In the following, I will try to popularize mathematics by replacing scary words ("tensoriffic polynome productions!") with cows.
I will not go into primes, probability or neat-o tricks of geometry. Instead, I will try to explain how mathematics is written; how mathematicians think; and how this terrible machine of pattern description moves forward... with cows.
Mathematics is statements like this:
A: "We define a cow as that which has four legs, eats grass, and gives milk."
B: "If you have something that has four legs, eats grass, and is called Daisy, it is a cow."
Statement A is a definition; in mathematics you want to know exactly what you are talking about; you can't talk about it otherwise. This is different with other subjects; in politics, it actually helps if your words have no fixed definitions. In mathematics, every word should have a meaning, and should only be used to mean that.
Thus, from now on, for the duration of this post and as far beyond that as you want, a cow is anything for which the three conditions of Definition A hold. Whether it moos or not is irrelevant; it is a cow if it has four legs, and eats grass, and gives milk. If even one of those three doesn't hold, then it isn't a cow.
Statement B is a proposition; it is your suggestion for something that might be true for your definitions of "cow", "legs", "Daisy", "four" and the like.
If you add a proof to a proposition, you get a theorem: the proof is something that shows your proposition is actually true, and a theorem is a true statement. So:
Theorem B: "If you have something that has four legs, eats grass, and is called Daisy, it is a cow."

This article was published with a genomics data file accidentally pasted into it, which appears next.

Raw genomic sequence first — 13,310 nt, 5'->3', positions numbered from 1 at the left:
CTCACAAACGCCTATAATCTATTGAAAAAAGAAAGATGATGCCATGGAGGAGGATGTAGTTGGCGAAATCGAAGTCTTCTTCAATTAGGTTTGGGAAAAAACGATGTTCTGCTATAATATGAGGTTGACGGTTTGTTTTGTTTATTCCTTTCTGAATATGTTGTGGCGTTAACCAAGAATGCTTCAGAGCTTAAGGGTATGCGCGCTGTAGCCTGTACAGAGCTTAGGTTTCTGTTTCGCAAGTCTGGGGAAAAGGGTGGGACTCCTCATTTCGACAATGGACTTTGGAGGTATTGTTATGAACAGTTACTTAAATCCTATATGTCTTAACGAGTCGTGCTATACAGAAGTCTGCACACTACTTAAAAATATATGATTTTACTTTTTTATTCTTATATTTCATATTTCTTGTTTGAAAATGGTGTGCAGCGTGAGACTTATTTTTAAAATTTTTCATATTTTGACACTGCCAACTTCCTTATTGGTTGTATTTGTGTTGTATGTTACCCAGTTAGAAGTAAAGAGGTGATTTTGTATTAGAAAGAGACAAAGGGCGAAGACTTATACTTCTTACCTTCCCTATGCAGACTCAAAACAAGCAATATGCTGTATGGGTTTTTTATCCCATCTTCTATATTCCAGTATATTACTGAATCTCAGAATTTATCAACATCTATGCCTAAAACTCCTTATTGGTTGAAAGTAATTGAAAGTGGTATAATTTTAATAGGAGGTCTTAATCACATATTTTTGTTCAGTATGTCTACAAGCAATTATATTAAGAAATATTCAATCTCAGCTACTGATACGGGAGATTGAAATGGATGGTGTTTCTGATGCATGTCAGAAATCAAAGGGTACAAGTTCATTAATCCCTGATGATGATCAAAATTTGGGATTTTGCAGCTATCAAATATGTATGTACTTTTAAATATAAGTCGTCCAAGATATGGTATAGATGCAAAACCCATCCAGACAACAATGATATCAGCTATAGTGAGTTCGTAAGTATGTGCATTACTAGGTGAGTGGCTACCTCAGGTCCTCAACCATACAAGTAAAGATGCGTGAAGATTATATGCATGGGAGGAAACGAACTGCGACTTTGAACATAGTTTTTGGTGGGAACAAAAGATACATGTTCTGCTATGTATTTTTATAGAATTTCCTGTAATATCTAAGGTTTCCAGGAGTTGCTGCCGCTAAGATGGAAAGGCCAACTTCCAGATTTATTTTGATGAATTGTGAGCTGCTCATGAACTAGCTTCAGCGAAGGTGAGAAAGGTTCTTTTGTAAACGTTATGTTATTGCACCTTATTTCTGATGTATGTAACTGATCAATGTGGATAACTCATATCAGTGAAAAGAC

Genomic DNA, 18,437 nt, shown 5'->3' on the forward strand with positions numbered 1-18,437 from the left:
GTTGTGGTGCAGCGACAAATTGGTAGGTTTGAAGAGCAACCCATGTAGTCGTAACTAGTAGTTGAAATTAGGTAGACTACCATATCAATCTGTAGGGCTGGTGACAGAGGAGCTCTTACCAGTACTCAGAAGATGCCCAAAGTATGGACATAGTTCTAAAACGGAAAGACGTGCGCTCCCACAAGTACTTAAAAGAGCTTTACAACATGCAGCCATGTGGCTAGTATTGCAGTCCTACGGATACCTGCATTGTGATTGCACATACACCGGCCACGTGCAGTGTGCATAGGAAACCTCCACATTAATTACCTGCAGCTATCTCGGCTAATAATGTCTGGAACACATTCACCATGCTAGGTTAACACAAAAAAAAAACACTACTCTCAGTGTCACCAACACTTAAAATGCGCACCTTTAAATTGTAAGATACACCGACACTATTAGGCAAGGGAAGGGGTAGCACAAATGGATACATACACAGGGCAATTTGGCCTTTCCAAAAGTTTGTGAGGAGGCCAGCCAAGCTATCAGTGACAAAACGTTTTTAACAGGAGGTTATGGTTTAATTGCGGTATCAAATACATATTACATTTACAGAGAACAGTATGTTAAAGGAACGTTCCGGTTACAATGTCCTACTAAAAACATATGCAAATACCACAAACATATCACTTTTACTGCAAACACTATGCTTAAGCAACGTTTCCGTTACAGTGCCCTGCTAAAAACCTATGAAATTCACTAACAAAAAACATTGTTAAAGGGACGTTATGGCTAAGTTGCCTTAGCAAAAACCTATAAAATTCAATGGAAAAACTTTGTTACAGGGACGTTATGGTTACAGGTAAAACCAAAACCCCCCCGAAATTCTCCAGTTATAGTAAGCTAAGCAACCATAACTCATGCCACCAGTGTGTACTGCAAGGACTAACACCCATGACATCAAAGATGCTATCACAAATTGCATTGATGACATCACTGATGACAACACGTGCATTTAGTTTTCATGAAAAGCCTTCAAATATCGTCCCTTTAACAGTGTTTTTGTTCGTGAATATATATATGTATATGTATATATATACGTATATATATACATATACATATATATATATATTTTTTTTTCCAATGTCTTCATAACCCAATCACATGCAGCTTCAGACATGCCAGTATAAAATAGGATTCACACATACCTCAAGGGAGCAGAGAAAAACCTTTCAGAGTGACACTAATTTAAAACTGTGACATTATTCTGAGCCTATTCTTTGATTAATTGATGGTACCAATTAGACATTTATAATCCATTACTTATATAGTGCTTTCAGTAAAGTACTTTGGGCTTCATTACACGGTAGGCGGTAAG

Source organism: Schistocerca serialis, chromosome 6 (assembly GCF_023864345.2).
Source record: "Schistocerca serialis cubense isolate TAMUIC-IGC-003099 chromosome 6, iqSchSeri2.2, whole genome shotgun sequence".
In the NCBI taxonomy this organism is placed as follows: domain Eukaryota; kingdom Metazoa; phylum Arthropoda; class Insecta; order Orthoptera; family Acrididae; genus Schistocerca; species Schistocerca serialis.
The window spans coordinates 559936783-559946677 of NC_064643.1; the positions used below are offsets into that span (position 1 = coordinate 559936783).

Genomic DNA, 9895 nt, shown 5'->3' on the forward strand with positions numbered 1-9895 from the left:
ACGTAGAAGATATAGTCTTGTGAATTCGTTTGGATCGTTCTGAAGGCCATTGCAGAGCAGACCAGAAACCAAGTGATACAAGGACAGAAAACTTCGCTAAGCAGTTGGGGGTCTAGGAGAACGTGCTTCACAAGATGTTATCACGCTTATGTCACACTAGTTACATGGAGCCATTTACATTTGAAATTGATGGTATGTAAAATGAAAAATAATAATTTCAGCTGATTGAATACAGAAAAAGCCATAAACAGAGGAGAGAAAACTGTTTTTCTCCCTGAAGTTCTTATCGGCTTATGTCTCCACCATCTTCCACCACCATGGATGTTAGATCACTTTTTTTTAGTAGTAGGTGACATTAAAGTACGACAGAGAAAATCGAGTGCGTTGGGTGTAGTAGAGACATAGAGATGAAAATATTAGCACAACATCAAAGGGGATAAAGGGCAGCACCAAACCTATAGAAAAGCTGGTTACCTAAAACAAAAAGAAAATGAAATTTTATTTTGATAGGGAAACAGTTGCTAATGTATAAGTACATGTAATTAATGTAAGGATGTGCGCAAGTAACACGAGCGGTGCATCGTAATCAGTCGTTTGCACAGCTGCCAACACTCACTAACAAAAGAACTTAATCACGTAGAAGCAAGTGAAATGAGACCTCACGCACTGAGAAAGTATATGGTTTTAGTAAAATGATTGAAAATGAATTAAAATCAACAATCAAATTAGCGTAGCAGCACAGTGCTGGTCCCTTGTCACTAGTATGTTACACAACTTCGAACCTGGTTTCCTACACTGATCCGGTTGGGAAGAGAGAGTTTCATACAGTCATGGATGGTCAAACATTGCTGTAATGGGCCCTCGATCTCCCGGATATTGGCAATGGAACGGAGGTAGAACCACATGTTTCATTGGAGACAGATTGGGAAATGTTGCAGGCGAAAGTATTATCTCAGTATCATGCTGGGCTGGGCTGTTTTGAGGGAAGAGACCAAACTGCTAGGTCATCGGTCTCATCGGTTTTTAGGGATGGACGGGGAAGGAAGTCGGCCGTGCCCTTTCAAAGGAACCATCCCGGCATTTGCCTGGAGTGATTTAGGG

Proof (of Theorem B): "The first two details of the definition of a cow (four legs, eats grass) hold already, so it is enough to prove milk-giving. It is well known (see Farmer's Guidebook 2011) that that which has four legs and is called Daisy gives milk. Thus we are done."
Kindly note that we could write a stricter theorem ---
Theorem BS: "If you have something that has four legs, eats grass, and is called Daisy, and also says "Moo!", it is a cow."
This is not something a mathematician would do, because the same proof would do, and the assumption of mooing would be unnecessary, not being used in the proof. It would be a sloppy theorem; an inelegant one; one that is not beautiful. If you've already proven something for all fourlegs-grasseating-Daisies, you don't need to reprove it for the fourlegs-grasseating-Daisies that moo.
What a mathematician would be interested in would be something looser, something that gives more (or equal) bang for less (or equal) buck, like this:
Theorem BL: "If you have something that has four legs, eats grass, and is called D-something, it is a cow."
If you could prove Theorem BL, you wouldn't need Theorem B; you would just note that "Daisy" is D-something, and by Theorem BL, you know Theorem B holds.
Very rashly speaking mathematics is done doing four things:
- Thinking up and proving new theorems;
- Finding better (shorter, simpler, more beautiful, more evocative) proofs for old theorems;
- Proving better versions of already proven theorems (as in, BL inspired by B); and
- Making horrible cow-horse hybrids and seeing if they will live.
As an example of the fourth, you could try to prove something like Theorem B for horses, replacing "cow" with "horse" and "Daisy" with "Charlie". It seems intuitive that the theories of various animals should have similar parts in them. That analogue might be true, and might be something that could be proven. The maddening part is that you can't quite know something can be proven until you've done so; intuition is useful, but not infallible, and it's really easy to spend a lot of time trying to show something false as being true.
Thus with the two odd ones of those four activities, you have to include their "negatives" as well, because they generate knowledge of the game of ifs and thens you're playing: Thinking up statements that aren't true (so no sense in trying to prove them), and trying to see how far a theorem can go. For example, this:
Would-be Theorem BLL: "If you have something that has four legs and eats grass, it is a cow."